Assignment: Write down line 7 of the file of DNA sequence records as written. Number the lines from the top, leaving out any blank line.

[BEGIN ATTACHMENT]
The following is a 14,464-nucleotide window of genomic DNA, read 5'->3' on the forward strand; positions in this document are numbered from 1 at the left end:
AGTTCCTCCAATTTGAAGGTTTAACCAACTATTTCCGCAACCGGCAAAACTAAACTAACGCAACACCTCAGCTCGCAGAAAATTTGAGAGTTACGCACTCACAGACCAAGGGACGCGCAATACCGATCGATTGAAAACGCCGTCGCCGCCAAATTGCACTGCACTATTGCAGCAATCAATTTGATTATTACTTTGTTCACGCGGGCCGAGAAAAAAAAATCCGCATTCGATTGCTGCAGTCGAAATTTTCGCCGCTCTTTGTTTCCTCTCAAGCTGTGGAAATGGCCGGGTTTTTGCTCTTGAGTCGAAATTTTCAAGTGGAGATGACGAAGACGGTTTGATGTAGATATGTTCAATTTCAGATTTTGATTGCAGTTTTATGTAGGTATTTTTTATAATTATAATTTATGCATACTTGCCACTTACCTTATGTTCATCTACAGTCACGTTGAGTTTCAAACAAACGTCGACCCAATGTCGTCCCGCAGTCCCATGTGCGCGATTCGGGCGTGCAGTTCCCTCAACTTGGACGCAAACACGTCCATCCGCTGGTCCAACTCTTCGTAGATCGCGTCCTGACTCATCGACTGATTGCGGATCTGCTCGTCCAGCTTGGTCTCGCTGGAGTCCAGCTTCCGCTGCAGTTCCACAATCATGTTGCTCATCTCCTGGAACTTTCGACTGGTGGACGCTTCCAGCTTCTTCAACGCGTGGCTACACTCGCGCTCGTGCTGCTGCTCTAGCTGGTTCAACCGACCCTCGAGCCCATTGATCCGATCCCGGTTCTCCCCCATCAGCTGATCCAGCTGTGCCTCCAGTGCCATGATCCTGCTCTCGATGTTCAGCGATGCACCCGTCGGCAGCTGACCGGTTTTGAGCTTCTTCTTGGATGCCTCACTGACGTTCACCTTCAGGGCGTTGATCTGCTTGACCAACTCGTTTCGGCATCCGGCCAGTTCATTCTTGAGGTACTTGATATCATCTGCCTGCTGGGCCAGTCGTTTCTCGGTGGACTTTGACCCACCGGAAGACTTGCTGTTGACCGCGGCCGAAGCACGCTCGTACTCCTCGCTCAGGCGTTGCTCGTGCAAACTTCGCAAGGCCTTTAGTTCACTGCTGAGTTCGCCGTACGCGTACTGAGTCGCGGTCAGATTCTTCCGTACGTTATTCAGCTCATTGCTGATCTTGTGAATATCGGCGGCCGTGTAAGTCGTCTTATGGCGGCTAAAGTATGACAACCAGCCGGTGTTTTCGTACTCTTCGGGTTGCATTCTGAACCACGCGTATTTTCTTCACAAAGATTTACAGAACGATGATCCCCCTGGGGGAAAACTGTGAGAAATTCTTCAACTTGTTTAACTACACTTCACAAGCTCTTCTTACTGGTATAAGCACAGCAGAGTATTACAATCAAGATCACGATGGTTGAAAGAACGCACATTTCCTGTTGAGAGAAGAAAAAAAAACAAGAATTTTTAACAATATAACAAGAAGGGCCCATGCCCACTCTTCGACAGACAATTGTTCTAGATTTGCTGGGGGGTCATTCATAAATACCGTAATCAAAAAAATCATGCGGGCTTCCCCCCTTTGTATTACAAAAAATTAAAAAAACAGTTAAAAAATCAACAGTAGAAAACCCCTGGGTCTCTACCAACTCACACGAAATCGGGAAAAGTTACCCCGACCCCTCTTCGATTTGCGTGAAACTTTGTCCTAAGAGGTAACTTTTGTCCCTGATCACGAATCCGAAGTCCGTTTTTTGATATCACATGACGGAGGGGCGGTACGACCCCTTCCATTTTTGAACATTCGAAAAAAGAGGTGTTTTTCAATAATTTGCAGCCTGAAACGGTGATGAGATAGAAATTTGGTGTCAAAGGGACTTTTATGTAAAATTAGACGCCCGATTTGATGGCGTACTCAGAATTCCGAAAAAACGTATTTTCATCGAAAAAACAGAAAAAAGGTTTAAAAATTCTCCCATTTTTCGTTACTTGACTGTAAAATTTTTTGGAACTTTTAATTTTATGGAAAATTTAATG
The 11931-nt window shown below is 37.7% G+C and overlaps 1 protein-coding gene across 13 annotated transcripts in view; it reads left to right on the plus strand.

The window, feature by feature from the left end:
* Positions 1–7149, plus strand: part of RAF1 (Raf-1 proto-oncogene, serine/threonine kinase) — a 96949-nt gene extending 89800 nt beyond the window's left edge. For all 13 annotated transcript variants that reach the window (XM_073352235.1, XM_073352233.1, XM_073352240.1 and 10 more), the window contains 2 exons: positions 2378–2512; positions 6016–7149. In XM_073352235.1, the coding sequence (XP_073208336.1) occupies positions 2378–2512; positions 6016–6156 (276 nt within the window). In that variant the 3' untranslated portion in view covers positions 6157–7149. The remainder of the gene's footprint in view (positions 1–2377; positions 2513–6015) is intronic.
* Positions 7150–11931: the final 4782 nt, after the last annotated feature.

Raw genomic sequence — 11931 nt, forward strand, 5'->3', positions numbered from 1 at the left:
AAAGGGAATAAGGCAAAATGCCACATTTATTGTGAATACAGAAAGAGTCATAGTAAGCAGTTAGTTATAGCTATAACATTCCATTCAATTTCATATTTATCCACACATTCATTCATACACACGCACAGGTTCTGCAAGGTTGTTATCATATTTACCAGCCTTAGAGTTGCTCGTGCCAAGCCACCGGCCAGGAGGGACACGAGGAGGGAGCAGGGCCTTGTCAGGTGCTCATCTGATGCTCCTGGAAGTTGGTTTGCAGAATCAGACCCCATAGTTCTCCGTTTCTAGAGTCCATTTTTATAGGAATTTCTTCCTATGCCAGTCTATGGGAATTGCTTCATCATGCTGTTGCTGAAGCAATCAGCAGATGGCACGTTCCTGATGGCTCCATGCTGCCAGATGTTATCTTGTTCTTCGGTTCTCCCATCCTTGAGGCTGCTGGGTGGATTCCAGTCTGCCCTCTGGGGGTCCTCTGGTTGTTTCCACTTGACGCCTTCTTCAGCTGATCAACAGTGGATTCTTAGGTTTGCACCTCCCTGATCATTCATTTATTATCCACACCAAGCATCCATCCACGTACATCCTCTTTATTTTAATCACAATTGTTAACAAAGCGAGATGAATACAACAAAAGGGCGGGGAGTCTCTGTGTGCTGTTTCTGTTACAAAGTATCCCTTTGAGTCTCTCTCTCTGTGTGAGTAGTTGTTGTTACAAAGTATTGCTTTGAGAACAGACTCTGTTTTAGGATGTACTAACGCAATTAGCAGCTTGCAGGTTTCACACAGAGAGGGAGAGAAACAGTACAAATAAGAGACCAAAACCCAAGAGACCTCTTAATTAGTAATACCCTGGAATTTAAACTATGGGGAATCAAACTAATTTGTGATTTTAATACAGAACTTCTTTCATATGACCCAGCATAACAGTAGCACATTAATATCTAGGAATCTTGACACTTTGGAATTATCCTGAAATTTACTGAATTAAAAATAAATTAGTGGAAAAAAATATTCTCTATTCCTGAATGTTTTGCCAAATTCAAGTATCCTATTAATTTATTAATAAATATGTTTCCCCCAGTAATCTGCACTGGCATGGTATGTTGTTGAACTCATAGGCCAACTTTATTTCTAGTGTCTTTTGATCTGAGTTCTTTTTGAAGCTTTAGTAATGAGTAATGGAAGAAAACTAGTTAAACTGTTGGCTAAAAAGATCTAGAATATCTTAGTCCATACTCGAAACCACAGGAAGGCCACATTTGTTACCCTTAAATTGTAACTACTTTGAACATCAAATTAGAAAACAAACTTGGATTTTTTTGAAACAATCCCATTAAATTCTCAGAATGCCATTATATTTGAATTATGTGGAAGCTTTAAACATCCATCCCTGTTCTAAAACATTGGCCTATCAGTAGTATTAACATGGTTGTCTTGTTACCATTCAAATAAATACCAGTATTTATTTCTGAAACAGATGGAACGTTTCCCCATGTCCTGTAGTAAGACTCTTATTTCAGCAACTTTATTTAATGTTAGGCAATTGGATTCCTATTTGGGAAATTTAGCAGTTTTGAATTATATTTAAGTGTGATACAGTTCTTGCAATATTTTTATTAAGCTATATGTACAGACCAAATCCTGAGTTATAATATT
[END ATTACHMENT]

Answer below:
Raw genomic sequence — 11931 nt, forward strand, 5'->3', positions numbered from 1 at the left: